The gold coin paradox

What is of value today maybe worthless tomorrow. What maybe worthless today may in turn be priceless tomorrow. The true value of an object or work is only understood within the context of the next generation, not ones peers.

Over the last several months, Herman Melville and his life story has come to visit. Melville struck out into the world when he was young, then discovered his love for writing. Two of his earliest works did well during his lifetime, but then his greatest works were ignored from that point forward. Critics at the time of the publishing of Moby Dick, thought of him as a ranting madman that was mentally unstable, which of course was the farthest from the truth. The work was misunderstood by his peers, and in turn he was shut out of the publishing world from that point forward. At the time of his death in 1891, the world had forgotten him.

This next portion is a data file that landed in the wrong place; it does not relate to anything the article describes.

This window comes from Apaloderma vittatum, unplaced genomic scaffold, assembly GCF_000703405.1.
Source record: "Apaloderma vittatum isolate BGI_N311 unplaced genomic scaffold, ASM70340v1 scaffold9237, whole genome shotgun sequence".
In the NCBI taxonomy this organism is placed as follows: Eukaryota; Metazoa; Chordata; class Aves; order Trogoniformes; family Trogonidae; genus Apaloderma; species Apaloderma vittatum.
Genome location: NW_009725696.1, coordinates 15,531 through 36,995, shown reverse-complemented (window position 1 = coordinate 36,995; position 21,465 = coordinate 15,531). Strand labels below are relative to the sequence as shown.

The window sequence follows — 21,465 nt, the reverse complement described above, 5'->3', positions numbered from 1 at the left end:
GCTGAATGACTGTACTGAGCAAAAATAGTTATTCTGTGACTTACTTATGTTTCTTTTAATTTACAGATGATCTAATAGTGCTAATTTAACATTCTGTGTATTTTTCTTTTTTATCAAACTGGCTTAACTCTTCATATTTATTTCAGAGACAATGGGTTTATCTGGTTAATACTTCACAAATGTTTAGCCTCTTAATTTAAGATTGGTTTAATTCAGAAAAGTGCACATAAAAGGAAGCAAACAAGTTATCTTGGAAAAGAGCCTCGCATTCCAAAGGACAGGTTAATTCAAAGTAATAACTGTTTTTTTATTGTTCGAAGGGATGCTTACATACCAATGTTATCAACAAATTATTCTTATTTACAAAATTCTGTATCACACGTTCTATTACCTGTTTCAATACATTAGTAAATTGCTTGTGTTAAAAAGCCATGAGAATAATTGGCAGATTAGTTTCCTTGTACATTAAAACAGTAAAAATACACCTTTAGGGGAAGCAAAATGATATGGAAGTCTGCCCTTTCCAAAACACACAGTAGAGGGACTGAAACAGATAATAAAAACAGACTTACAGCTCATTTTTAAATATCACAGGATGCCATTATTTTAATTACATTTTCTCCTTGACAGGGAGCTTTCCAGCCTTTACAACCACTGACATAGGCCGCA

Move forward 25 years in time, just at the start of the roaring 20’s, a new generation was quickly rediscovering his work. The Melville that we know now is the Melville that was discovered and preserved from that period.

The paradox of value is something that we all struggle with, whether it be writing, painting, sculpture, or mixed media formats. There are the immediate day to day needs that life demands from each one of us, yet the disconnection of being able to do the thing that compels and is the thrust of ones life, or work that is meant to keep the cold out, seems to be a troubling quandary. Yet perhaps it isn’t.

Work stands on its own, stating its intent to silently wait in dusty storage for the world to catch up, for the generation that can see to come along. If anything, a strong sense of mistrust must be had for the work that is hailed in the present, in that it is touching something that exists within the Now that is fleeting at best or worst. The work that has real staying power, is probably at this very moment locked away in studios and warehouses, waiting, wondering whether it will ever be discovered again.

The hope is that we conserve the unknown in the present, for the generations of the future. It is their fresh set of eyes and perspective that will choose merit and value, not ours.




About Sarah Seager

I am an artist that works and lives in the wilds of Los Angeles.
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